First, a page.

The Structure of Liberty: Justice and the Rule of Law

By Randy E. Barnett | Go to book overview

SEVEN The Partiality Problem

1. Introduction: When Interest Becomes a Problem

THE problem of interest takes many forms but traces from the common tendency of persons to make judgments or choose actions that they believe will serve their interests. Put another way, people tend to try to satisfy their subjective preferences (although these preferences may not always be self-regarding). Natural rights theorists acknowledged the pervasiveness of this phenomenon by according the impulse towards self-preservation a central place in their theories. As seventeenth-century natural rights theorist, Samuel Pufendorf wrote:

[I]n investigating the condition of man we have assigned the first place to self-love, not because one should under all circumstances prefer only himself before all others or measure everything by his own advantage, distinguishing this from the interests of others, and setting forth as his highest goal, but because man is so framed that he thinks of his own advantage before the welfare of others for the reason that it is his nature to think of his own life before the lives of others.1

In an essay on natural law, Pufendorf expanded on his last point:

In common with all living things which have a sense of themselves, man holds nothing more dear than himself, he studies in every way to preserve himself, he strives to acquire what seems good to him and to repel what seems bad to him. The passion is usually so strong that all other passions give way before it.2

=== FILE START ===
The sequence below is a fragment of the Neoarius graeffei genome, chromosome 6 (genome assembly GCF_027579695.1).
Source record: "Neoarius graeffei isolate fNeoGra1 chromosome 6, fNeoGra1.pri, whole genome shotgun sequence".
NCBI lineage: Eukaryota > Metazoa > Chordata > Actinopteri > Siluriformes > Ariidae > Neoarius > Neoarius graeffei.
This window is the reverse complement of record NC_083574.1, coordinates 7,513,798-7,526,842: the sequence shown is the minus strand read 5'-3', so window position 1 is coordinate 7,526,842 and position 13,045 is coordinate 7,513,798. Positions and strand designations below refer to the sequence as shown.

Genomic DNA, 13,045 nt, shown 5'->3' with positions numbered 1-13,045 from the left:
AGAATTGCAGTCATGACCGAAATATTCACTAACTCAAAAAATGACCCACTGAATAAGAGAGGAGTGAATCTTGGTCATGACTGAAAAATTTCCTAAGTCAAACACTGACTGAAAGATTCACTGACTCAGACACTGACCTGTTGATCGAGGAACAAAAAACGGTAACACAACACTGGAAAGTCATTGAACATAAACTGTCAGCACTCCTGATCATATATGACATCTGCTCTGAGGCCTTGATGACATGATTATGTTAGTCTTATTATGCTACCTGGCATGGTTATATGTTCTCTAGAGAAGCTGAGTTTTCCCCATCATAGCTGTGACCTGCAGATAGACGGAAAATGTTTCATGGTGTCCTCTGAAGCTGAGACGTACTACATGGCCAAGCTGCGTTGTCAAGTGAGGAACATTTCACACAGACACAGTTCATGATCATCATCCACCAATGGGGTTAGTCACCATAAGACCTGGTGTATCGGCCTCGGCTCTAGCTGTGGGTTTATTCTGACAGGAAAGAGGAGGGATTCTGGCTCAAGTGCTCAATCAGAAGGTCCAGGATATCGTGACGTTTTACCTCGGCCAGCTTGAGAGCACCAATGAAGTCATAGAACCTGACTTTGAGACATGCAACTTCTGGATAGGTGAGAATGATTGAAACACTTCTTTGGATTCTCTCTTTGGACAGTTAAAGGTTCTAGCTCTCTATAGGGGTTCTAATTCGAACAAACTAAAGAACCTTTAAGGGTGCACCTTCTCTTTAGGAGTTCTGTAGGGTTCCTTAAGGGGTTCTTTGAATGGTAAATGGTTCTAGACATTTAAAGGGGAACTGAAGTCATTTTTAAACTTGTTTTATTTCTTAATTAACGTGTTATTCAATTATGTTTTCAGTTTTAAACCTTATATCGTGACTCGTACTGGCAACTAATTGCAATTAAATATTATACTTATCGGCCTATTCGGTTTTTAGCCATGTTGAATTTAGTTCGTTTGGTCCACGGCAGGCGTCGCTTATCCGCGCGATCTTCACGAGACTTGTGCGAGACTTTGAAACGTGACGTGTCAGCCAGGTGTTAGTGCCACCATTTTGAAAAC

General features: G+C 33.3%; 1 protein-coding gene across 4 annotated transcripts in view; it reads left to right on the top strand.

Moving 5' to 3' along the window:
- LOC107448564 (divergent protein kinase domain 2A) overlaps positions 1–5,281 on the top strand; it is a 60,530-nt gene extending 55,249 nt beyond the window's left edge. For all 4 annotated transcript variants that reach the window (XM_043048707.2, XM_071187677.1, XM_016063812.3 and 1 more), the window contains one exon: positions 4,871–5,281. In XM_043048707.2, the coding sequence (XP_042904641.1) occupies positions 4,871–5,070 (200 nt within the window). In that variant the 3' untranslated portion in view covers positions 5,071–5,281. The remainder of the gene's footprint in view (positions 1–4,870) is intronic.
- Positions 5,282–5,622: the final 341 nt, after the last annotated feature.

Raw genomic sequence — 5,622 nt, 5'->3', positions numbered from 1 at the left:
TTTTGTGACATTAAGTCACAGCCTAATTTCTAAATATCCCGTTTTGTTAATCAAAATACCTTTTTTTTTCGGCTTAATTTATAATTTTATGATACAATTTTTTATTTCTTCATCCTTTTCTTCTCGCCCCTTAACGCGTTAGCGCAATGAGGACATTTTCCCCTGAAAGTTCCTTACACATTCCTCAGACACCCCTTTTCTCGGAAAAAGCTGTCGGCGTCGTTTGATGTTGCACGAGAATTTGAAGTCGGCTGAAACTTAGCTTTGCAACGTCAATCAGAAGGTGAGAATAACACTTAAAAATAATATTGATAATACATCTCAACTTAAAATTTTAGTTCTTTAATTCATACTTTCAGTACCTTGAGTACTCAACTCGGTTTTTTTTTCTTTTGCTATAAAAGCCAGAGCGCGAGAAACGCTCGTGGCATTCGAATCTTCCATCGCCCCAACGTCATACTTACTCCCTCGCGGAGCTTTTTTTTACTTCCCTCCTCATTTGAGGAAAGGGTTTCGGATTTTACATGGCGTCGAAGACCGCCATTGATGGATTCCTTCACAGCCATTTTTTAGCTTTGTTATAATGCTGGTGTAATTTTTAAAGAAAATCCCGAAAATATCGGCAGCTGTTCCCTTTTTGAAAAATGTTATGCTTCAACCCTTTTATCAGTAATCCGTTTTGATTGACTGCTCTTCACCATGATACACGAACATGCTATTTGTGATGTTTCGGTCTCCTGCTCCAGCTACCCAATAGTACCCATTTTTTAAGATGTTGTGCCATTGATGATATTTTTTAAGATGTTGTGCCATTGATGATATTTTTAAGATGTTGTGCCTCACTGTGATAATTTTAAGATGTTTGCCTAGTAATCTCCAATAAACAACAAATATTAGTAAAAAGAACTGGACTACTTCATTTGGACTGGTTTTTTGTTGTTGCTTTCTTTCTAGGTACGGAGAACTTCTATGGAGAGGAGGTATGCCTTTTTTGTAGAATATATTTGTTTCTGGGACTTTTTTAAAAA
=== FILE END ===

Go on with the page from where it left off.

The fact that people make choices on the grounds of interest is not, by itself, a problem. Rather, acting out of interest can be considered a problem only against some normative background that distinguishes objectionable from unobjectionable actions. For natural rights theorists, this normative background was supplied by the human need for peaceful social interaction with which self-interested actions can sometimes interfere:

Man, then, is an animal with an intense concern for his own preservation, needy by himself, incapable of protection without the help of his fellows, and very well

____________________
1
Samuel Pufendorf, De lure Naturae at Gentiun Libri Octo ( 1672), trans. C. H. and W. A. Oldfather ( New York: Oceana Publications; London: Wildby and Sons, 1964), Prol. 39.
2
Pufendorf, De lure Naturae, p. 33.

-135-

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